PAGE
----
Discipline: Chemistry and Chemical Sciences
Subcategory: Biochemistry (not Cell and Molecular Biology and Genetics)
Cyrianne Keutcha - Georgia State University
Co-Author(s): Elizabeth Bennett and Dabney Dixon, Georgia State University, Atlanta, GA Michael Schmitt, Food and Drug Administration, Silver Spring, MD
Strategies to use heme as a source of iron are key to the survival and virulence of many bacteria; inhibition of iron uptake pathways may be a new strategy to prevent bacterial infection. Corynebacterium diphtheriae is a Gram-positive, pathogenic bacterium that is the causative agent of diphtheria. It utilizes heme uptake pathways to obtain required heme iron. One uptake pathway involves an ABC-type transporter encoded by the hmuTUV genes. We analyze the role of HmuT, the protein that donates heme to the ABC transporter. We hypothesize that the protein residues in the binding pocket control heme release in HmuT. Mutants studied include H136A, Y235A, Y272A, and M292A. We have used chemical and thermal denaturation to observe the effects of mutation of these key amino acids on the unfolding of the protein. We have shown that H136 and Y235 are axial ligands to the heme; M292 appears to buttress the axial tyrosine. Y272, in the heme pocket as well, also affects heme binding. Future work will involve study of the proteins as a function of pH.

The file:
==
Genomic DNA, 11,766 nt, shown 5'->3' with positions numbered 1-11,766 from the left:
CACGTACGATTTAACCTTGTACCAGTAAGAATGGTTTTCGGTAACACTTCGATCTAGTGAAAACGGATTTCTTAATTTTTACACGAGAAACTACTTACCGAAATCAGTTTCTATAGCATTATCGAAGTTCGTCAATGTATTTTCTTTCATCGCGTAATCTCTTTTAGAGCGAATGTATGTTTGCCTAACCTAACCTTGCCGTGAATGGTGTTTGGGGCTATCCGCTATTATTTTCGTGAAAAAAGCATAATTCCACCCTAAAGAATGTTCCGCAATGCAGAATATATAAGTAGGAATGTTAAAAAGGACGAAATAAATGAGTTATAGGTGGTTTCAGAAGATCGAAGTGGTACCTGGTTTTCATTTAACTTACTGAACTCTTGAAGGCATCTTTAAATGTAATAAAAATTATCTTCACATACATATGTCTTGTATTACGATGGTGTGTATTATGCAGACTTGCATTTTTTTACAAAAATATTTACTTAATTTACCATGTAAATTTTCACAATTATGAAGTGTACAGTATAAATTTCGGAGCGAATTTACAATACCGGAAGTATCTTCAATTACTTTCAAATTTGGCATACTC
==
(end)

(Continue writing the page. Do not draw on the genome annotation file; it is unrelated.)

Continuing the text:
Funder Acknowledgement(s): Research Corporation
Faculty Advisor: Dabney Dixon,